# Week 3, Day 1 or Properties of Lie Brackets

Today is the first day of the third week of the semester. I know that counting down like this is going to make it seem longer than it already seems, but it seems so long that I can’t seem to help remaining conscious of the precise time frame I’m dealing with.

Such is life, I suppose.

I’ve noticed an amusing trend in my page views involving solutions from Dr. Hatcher’s book, namely that I’ve been receiving an abnormally-high level of page views lately, almost all of which seem to center on those solutions. I guess that means that the semester has started elsewhere too and that people find topology as difficult and frustrating as I do.

For those of you who fit this bill and who are reading this right now: My plan is to start doing more problems ASAP, so that page might get its first update in quite a while.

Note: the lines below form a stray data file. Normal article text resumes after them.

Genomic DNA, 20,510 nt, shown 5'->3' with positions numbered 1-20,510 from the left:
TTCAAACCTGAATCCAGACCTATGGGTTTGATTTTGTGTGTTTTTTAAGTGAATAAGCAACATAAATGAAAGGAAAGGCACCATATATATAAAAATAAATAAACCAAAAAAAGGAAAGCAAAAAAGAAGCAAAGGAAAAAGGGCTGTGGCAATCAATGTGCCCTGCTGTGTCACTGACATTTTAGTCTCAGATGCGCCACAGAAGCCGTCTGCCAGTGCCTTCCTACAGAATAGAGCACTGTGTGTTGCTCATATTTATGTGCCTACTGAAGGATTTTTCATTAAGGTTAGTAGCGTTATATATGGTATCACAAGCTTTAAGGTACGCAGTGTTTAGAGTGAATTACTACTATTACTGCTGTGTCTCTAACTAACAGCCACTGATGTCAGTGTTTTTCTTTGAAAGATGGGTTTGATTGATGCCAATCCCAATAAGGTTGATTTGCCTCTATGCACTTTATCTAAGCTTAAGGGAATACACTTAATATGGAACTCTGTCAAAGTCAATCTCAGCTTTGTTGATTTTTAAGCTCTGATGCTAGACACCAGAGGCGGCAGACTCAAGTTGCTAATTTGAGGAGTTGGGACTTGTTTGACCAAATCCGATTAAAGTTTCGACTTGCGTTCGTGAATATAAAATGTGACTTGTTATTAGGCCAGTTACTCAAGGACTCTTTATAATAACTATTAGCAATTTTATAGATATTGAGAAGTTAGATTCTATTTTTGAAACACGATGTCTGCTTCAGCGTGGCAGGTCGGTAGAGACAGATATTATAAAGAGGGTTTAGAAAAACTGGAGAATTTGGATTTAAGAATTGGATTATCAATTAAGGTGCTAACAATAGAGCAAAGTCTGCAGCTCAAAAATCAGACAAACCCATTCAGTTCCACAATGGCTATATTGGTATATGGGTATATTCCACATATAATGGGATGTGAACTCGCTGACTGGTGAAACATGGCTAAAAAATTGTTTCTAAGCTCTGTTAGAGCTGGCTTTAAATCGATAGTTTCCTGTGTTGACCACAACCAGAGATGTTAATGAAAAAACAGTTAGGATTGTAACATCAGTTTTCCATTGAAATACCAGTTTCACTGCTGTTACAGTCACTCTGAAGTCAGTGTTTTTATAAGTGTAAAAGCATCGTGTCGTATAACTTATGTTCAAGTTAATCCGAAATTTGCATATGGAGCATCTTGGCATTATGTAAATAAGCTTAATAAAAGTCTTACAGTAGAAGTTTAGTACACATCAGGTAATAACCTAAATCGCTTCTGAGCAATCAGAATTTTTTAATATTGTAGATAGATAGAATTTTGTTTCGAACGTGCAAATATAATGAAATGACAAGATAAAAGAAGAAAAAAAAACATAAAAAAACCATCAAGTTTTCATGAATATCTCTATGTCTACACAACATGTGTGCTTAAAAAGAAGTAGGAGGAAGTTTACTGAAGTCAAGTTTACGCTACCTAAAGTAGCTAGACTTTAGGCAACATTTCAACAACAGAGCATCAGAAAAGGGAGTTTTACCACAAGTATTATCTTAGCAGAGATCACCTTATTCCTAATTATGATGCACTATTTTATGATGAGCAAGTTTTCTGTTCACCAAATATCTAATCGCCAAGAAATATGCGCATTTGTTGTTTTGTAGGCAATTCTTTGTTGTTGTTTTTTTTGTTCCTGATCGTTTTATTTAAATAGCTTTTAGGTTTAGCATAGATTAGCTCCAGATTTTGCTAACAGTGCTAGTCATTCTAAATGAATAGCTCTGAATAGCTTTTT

Today, though, I want (read: need) to talk about differential geometry. In particular, we spent some time in class last week discussing the Lie bracket and its properties, and because we have a derivation of one particular property, I wanted to take the time to put that here for my own benefit.

# Embarrassingly simple realization of the night

If $\Omega\subset\mathbb{R}^{n+1}$ and if $f:\Omega\to\mathbb{R}^{n+1}$ is a smooth function of the form $f(x)=u_0(x)+\sum_{l=1}^n u_l(x)e_l$ with associated conjugate function $\overline{f}(x)=u_0(x)-\sum_{l=1}^n u_l(x)e_l$, then $f$ is actually a vector field.

Why is this embarrassingly simple? Because how could it not be a vector field?

Why is this relevant? Because when I talk about the systems of equations in these two entries, it makes sense to say that they’re both equivalent to the system

$\left\{\begin{array}{l}\text{div}\,\overline{f}=0 \\ \text{rot}\,\overline{f}=0\end{array}\right.$.

I saw this revamped system in terms of the divergence and rotation operators and was immediately taken aback. Stupid-face me was like, Say whaaaaaaaaaaaaa?!

Sigh.

It’s going to be a long summer.